Saravade is not new to the capital markets and economic fraud. During her stint at the Central Bureau of Investigation’s Bank Securities and Fraud Cell, she had handled the investigation and trial of the 1992 securities scam. She has also been associated with the Cyber Crime Investigation Cell at Mumbai. In the crime branch, she dealt with preventive law enforcement. She has also had her share of controversies. During her stint at the state’s Anti-Corruption Bureau (ACB), she handled extortion-related cases involving Mumbai’s encounter specialist Daya Nayak. The other controversial case was that of the Maharashtra Public Service Commission.

Former Maharashtra Director General of Police P S Pasricha, however, is all praise for her stint at the ACB.

Maharashtra’s DIG Prison and a former colleague Rajnish Seth says, “She has the right aptitude for detection of economic offences and her previous postings have helped her gain sound knowledge to deal with economic crimes.”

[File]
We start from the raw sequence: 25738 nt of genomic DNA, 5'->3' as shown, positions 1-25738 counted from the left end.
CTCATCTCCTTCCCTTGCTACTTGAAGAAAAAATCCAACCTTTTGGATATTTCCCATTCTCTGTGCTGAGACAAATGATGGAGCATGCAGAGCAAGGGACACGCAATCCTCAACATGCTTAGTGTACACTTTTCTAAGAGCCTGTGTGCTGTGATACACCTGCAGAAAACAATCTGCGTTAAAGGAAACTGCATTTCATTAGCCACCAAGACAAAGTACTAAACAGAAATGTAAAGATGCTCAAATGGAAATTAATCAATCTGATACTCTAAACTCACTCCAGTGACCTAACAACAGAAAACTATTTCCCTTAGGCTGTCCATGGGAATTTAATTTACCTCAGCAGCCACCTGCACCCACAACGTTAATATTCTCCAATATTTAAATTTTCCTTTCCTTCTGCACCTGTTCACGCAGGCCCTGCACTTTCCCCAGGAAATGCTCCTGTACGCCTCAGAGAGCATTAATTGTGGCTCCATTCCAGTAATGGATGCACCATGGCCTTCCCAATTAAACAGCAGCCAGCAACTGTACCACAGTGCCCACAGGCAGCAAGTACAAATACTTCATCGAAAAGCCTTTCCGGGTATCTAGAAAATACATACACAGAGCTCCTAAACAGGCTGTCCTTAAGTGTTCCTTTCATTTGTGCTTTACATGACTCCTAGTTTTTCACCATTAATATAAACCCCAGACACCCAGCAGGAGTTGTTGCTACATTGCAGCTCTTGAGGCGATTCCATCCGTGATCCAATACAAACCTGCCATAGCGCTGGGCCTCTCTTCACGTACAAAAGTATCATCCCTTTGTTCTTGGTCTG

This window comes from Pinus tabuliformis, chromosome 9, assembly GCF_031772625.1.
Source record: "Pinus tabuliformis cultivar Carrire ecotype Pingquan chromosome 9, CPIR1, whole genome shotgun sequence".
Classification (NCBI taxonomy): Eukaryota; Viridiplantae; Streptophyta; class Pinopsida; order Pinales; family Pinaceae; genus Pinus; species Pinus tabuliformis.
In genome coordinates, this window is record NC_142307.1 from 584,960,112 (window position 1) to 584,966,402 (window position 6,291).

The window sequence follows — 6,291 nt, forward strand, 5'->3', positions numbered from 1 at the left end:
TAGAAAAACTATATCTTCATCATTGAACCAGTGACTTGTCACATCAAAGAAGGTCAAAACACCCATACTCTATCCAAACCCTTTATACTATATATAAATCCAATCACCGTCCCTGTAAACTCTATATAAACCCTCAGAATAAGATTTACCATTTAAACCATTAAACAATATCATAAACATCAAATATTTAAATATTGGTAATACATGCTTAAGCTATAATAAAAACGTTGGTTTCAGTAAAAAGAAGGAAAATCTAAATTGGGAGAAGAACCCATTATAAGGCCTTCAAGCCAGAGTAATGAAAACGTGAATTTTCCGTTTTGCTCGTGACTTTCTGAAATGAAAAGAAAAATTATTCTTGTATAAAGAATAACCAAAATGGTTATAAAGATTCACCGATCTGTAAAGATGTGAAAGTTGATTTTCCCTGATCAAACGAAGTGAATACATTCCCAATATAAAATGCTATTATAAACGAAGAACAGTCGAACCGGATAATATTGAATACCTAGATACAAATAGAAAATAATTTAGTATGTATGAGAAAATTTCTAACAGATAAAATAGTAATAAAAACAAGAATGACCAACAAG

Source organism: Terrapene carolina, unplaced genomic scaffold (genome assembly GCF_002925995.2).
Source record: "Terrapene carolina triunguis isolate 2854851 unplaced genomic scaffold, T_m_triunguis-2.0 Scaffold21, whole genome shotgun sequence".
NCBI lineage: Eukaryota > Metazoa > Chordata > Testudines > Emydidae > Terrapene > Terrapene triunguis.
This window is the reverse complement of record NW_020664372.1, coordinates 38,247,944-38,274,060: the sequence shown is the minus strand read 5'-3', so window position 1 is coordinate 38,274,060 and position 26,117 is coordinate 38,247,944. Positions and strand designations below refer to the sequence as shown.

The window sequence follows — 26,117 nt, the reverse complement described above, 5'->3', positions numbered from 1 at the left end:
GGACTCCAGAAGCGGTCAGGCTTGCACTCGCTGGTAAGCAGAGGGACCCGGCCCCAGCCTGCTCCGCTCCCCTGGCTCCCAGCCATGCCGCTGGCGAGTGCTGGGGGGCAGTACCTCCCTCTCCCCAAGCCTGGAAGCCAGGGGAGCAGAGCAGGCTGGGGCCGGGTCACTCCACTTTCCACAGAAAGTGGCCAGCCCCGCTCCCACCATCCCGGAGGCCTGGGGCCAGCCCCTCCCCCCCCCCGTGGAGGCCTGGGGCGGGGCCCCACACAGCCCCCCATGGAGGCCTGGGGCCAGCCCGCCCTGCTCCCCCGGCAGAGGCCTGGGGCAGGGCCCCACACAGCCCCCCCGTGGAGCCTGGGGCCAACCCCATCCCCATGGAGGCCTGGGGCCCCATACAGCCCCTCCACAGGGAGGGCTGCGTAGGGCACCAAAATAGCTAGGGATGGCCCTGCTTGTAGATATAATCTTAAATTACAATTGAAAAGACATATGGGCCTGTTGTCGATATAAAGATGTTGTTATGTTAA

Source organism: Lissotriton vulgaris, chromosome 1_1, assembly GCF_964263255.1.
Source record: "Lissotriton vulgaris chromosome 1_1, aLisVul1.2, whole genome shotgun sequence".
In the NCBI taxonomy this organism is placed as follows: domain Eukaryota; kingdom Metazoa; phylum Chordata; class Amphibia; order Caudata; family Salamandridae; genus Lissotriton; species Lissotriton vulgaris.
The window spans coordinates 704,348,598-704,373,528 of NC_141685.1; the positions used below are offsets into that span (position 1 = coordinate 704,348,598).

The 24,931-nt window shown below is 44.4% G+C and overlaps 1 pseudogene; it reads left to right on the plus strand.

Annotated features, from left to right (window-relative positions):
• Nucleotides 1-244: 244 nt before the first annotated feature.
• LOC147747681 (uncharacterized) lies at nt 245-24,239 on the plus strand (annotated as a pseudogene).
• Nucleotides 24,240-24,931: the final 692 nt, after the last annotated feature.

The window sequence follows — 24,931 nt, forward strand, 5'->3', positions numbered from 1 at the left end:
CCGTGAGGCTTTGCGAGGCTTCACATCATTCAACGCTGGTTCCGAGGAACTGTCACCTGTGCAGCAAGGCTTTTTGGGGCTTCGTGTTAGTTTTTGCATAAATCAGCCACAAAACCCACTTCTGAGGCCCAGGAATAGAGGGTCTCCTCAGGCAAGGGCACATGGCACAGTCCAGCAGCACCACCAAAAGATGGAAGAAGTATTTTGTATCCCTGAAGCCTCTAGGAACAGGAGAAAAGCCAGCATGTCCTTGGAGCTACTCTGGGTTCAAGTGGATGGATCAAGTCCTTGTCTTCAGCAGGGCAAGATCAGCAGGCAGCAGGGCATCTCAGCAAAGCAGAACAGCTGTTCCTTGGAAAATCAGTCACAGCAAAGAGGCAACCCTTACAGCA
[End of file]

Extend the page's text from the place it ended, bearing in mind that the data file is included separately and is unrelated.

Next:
In the past, Sebi has often been criticised for preparing weak cases which were overturned by the Securities Appellate Tribunal. It remains to be seen if the same fate awaits Sarvade’s investigation.

Read more on:   

Backstage: Chipping away at the pyramid

Few would expect a doctor to become a police officer, let alone handle investigations related to stock market manipulation. But that’s precisely what Pradnya Saravade, an Indian Police Service (IPS) officer of the 1989 batch, has done — she joined Securities and Exchange Board of India (Sebi) last year, as an officer on special duty after Sebi decided to separate its investigation and adjudication departments.

Few would expect a doctor to become a police officer, let alone handle investigations related to stock market manipulation. But that’s precisely what Pradnya Saravade, an Indian Police Service (IPS) officer of the 1989 batch, has done — she joined Securities and Exchange Board of India (Sebi) last year, as an officer on special duty after Sebi decided to separate its investigation and adjudication departments.